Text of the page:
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The Haul 2010: Ornette Coleman's Tomorrow Is the Question and Science Fiction

3. Ornette Coleman – Tomorrow Is the Question! LP – Contemporary, 1959 – $15 (RRRecords, 1/7)

Ornette Coleman's Tomorrow Is the Question!

I decided at the beginning of this year that the biggest remaining hurdle for my appreciation of jazz (don’t worry, I cringed typing that phrase just as much as you cringed reading it) is the nature of my listening. Instead of dabbling with a wide variety of performers and styles, I’ve opted to focus my efforts on a few key musicians I already know I like. Why I hadn’t done this earlier is beyond me—I can’t imagine thinking “I like 1990s DC rock, so I’m going to buy one album from each band and not worry about following up secondary material from favorites like Jawbox or Shudder to Think.” Such a process ignores understanding how an artist or band changes from album to album.

Ornette Coleman’s third album, The Shape of Jazz to Come, is one of the jazz albums that truly clicked for me on first listen, so it made sense to follow him down the rabbit hole. Tomorrow Is the Question! is Coleman’s second LP, trimming down his debut Something Else!!!! in both members and exclamation points. Gone is contractually obligated pianist Walter Norris, a notable departure of the chord foundation for Coleman’s trade-offs with Don Cherry’s cornet. The rhythm section temporarily dropped drummer Billy Higgins for Shelly Manne (who later appeared on Tom Waits’ Small Change and Foreign Affairs) and featured Percy Heath on bass for side A and Red Mitchell for side B.

These line-up changes underscore what I expected from Tomorrow Is the Question!: it’s a much more traditional album than The Shape of Jazz to Come. Traditional doesn’t necessarily mean bad—there are some lovely compositions on side A and the bright, optimistic mood is infectious—but it’s not as exciting as Coleman’s later works. Coleman and Cherry frequently hint at the free-jazz structures of Shape with their racing interactions, most notably on album highlight “Endless,” but the rhythm section, especially on side A, constricts this freedom. The liner notes mention Manne’s excitement to play without the usual boundaries, but he might have needed a few more albums to fully adapt to this style. There’s no other way to put it: the lack of Higgins and future Coleman standby Charlie Haden on bass is noticeable. I want songs to change course more often, to threaten to come completely apart.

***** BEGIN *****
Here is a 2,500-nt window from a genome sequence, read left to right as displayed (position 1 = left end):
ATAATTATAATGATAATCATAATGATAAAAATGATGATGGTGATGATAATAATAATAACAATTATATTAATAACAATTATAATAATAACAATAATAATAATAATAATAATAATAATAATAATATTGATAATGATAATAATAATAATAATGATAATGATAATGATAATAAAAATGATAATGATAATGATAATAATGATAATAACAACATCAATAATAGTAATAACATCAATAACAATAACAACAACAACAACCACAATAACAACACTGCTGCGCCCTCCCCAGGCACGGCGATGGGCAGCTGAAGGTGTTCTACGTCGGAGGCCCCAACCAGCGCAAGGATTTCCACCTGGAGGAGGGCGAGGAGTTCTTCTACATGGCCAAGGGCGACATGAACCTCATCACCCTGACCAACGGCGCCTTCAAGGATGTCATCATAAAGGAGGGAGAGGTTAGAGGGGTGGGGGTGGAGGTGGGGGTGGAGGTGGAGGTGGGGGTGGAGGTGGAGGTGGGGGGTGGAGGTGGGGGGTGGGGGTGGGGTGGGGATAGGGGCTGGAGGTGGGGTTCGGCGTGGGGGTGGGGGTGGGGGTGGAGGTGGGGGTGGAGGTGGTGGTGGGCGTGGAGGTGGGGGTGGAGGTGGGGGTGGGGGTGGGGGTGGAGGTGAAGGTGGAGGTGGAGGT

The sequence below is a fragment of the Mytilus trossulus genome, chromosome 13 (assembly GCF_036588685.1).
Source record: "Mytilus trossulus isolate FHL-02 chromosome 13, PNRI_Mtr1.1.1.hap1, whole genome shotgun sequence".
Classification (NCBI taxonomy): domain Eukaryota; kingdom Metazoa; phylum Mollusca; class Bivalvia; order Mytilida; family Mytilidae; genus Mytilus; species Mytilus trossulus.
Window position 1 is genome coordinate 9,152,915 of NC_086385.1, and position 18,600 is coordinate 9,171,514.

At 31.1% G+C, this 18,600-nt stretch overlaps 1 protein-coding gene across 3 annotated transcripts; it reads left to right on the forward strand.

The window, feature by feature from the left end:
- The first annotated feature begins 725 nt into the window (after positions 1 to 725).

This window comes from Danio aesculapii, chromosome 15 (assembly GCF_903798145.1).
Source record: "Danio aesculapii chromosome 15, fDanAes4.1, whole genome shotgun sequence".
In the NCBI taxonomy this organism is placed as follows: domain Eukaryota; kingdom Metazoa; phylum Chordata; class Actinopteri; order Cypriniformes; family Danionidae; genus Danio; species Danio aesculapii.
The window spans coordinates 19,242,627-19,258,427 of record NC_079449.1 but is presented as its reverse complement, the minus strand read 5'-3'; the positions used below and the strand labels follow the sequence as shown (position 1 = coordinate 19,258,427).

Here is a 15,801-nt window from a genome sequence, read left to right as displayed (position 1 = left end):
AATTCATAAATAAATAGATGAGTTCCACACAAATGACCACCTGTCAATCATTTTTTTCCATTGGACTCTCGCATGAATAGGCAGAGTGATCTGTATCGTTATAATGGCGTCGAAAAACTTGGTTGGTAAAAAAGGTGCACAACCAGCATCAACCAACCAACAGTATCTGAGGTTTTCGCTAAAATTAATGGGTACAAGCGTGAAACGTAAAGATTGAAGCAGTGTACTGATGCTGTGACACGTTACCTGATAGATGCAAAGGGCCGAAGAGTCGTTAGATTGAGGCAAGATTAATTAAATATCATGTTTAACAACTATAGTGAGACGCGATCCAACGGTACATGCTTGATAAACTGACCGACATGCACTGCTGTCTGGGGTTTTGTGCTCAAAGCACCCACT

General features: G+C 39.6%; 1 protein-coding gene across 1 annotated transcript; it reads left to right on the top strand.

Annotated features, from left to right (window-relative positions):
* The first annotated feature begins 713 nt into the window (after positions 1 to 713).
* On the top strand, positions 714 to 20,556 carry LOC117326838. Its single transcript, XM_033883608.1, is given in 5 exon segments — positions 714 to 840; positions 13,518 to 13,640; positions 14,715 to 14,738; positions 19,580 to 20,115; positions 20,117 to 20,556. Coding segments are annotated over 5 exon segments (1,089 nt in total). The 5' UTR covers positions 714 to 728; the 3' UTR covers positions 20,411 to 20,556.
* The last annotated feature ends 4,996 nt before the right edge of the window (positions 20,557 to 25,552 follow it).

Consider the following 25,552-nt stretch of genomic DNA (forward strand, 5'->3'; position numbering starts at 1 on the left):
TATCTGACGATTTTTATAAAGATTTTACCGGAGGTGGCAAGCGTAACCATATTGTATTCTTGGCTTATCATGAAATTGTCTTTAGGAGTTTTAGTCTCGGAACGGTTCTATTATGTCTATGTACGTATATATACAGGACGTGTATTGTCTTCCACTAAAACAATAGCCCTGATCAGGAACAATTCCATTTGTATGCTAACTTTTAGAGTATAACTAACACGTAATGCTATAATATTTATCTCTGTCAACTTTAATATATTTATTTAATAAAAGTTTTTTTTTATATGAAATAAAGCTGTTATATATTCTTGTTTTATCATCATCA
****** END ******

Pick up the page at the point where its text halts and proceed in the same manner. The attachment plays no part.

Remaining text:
Surely this line works its way into every review of the album given its title, but the most interesting aspects of Tomorrow Is the Question! are those that point to Ornette Coleman’s future recordings. It makes perfect sense that Coleman would progress somewhat gradually—if only two warm-up albums even qualify as gradual—into the free-jazz of The Shape of Jazz to Come. Perhaps the most astonishing fact is that Tomorrow and Shape were recorded two months apart in 1959 and released that same year. How many rock groups release multiple albums in the same year (Robert Pollard, sure) and display marked change from one to the next? (There goes Pollard’s furious hand-waving.) I’m certainly interested in seeing whether Coleman kept evolving at such a frantic pace.